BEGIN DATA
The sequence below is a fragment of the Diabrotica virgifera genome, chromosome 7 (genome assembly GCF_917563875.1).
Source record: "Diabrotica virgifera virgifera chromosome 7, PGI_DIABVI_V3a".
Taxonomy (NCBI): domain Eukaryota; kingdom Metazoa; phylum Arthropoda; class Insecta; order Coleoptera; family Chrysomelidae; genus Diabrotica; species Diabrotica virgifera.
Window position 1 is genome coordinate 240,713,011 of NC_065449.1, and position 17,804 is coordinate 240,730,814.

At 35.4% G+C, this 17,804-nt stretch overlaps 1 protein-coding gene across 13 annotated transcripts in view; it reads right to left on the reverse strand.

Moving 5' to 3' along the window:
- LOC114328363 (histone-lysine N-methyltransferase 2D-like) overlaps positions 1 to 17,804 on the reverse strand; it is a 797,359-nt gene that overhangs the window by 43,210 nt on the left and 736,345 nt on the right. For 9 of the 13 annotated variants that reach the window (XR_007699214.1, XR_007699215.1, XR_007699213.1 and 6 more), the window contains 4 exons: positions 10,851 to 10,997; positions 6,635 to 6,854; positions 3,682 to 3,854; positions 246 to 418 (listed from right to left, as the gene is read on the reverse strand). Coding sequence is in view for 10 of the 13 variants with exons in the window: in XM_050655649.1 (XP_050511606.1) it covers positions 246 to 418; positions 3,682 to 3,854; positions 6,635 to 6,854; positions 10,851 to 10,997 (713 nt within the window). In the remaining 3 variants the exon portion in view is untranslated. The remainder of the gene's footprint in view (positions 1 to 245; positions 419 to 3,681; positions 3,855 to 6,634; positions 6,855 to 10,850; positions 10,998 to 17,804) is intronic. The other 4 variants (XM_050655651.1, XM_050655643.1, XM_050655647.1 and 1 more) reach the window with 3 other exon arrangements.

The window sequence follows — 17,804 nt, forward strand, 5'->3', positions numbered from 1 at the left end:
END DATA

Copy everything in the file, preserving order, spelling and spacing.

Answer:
The sequence below is a fragment of the Diabrotica virgifera genome, chromosome 7 (genome assembly GCF_917563875.1).
Source record: "Diabrotica virgifera virgifera chromosome 7, PGI_DIABVI_V3a".
Taxonomy (NCBI): domain Eukaryota; kingdom Metazoa; phylum Arthropoda; class Insecta; order Coleoptera; family Chrysomelidae; genus Diabrotica; species Diabrotica virgifera.
Window position 1 is genome coordinate 240,713,011 of NC_065449.1, and position 17,804 is coordinate 240,730,814.

At 35.4% G+C, this 17,804-nt stretch overlaps 1 protein-coding gene across 13 annotated transcripts in view; it reads right to left on the reverse strand.

Moving 5' to 3' along the window:
- LOC114328363 (histone-lysine N-methyltransferase 2D-like) overlaps positions 1 to 17,804 on the reverse strand; it is a 797,359-nt gene that overhangs the window by 43,210 nt on the left and 736,345 nt on the right. For 9 of the 13 annotated variants that reach the window (XR_007699214.1, XR_007699215.1, XR_007699213.1 and 6 more), the window contains 4 exons: positions 10,851 to 10,997; positions 6,635 to 6,854; positions 3,682 to 3,854; positions 246 to 418 (listed from right to left, as the gene is read on the reverse strand). Coding sequence is in view for 10 of the 13 variants with exons in the window: in XM_050655649.1 (XP_050511606.1) it covers positions 246 to 418; positions 3,682 to 3,854; positions 6,635 to 6,854; positions 10,851 to 10,997 (713 nt within the window). In the remaining 3 variants the exon portion in view is untranslated. The remainder of the gene's footprint in view (positions 1 to 245; positions 419 to 3,681; positions 3,855 to 6,634; positions 6,855 to 10,850; positions 10,998 to 17,804) is intronic. The other 4 variants (XM_050655651.1, XM_050655643.1, XM_050655647.1 and 1 more) reach the window with 3 other exon arrangements.

The window sequence follows — 17,804 nt, forward strand, 5'->3', positions numbered from 1 at the left end: